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MLB News: It's Not Looking Good For the 2022 Season

The owners are going to test the players resolve down to the last.

I was nine years old when MLB's 1994 season was stopped dead, as the players walked out. I could not understand it at the time. All I knew is that an exciting baseball season had been halted and brought to its knees. 

Tony Gwynn was batting .394 the day baseball stopped in 1994. I didn't need to consult Baseball Reference. I knew that one from memory. The Montreal Expos were six games up on the Atlanta Braves and poised to make a deep playoff run. The last playoff run for those Expos came in 1981 which was another strike-shortened season. Heartbreaking. My Los Angeles Dodgers were holding on to a razor-thin 3.5 game lead in the NL West. The New York Yankees and Chicago White Sox were duking it out in the American League. The strike stopped it all. Unfortunately as people say, history repeats itself.

Stalemate

Per Evan Drellich at The Athletic, the owners are willing to wait the players out. Unfortunately, the logic of this entire struggle leaves all the power in the hands of the owners. 

It's a common misconception and misunderstood idea that "why are we watching arguments between millionaires and billionaires." Well first of all, "billionaire" and "millionaire" are not close in comparison. Millionaires are much closer to the average reader of this article, statistically speaking. Second, a large majority of MLB players are not millionaires. Third, labor always loses to ownership, and nobody should be siding with the latter. 

MLB has fans paying to see the players, not the owners. 50 people owning billions of dollars versus a thousand player isn't equitable, but that's not nearly the biggest issue putting the 2022 season in jeopardy. What is putting it in jeopardy is that due to the aforementioned circumstances, the owners know the players will suffer more if they stand their ground.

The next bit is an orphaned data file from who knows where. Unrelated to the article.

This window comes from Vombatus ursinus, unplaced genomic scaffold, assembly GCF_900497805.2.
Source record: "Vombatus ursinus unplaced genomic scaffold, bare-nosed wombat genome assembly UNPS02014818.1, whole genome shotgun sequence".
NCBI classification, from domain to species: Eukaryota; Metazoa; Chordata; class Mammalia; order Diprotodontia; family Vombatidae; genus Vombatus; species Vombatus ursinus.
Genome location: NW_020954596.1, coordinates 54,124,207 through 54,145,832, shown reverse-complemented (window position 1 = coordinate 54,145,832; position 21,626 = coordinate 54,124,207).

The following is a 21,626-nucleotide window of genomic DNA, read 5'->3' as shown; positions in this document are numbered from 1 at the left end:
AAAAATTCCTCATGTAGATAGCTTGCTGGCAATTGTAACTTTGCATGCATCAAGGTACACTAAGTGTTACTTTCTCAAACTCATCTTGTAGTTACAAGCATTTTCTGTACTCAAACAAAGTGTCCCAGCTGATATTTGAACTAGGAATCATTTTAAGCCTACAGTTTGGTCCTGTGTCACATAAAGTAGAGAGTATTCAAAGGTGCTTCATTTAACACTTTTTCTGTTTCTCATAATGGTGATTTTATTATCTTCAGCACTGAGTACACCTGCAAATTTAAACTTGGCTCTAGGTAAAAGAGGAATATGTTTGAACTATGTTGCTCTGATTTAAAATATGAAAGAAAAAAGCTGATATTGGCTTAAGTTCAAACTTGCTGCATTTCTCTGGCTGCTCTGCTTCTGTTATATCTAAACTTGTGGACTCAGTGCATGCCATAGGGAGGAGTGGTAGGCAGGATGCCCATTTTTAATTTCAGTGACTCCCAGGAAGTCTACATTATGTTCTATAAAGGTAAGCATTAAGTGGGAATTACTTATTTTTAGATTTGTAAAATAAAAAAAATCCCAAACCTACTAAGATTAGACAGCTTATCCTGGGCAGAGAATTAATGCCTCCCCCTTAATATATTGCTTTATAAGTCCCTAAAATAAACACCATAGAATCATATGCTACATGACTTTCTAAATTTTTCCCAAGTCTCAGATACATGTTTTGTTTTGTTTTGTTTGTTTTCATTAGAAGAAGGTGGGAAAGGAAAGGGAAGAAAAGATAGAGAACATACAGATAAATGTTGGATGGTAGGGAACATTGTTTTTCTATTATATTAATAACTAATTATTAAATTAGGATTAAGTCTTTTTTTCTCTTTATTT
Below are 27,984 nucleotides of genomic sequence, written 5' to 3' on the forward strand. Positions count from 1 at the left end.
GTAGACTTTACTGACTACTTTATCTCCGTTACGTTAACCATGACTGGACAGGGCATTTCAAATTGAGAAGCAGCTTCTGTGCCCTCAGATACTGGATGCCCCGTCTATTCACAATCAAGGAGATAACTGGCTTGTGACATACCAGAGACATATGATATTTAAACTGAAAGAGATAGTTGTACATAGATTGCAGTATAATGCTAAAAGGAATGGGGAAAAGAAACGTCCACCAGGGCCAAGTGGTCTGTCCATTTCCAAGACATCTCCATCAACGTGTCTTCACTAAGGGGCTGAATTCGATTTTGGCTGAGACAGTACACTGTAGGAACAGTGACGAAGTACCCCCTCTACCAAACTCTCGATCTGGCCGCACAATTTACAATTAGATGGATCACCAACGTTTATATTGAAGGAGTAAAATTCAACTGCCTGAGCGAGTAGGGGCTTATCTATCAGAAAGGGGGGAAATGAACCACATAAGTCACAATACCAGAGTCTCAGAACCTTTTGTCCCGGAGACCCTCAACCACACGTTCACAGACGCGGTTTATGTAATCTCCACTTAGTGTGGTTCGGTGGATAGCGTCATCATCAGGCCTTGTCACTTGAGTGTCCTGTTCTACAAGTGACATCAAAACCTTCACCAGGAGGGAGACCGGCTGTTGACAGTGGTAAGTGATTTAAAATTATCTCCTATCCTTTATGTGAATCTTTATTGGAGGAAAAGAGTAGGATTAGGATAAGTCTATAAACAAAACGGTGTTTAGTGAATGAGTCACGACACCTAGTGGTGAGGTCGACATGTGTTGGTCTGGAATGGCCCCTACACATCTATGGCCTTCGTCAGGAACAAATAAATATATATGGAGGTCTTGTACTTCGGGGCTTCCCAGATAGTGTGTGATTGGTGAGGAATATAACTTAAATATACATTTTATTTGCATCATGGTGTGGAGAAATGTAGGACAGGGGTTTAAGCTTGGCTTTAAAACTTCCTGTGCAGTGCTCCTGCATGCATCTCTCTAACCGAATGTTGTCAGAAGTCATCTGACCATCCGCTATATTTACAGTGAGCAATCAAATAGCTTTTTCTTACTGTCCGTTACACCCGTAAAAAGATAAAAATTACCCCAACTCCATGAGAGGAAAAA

Drelich writes

"If you accept the premise that the players failed in the last round of negotiations (or two), then a significant part of that failure was owed to their acquiescence. Players didn’t push hard enough. What players have done thus far in these talks, then, is correct course: They have been willing to tell the owners, repeatedly, “this is not good enough.” And it’s worth noting, in real time, what happens when players choose the alternative path: the owners greeted the players in December with a lockout, and there’s been virtually no progress since."

For those who are labored by all the politics and money of this, I can boil what the players want down to three things mentioned in the article.

"MLB is saying it won’t touch key areas where changes can add up to big dollars very quickly: time to free agency, time to arbitration and revenue sharing."

The Bottom Line

It's going to come down to the players, unfortunately. How badly do they want change? 

Their resolve is going to be tested to its full limitations. Unfortunately, the fans resolve will probably be tested the same way. If there is a prolonged strike, will the fans come back? Between the COVID-19 pandemic and the change in MLB's demographic, MLB should be wary. Not everyone (like myself) may be patiently waiting and ready to dive back in.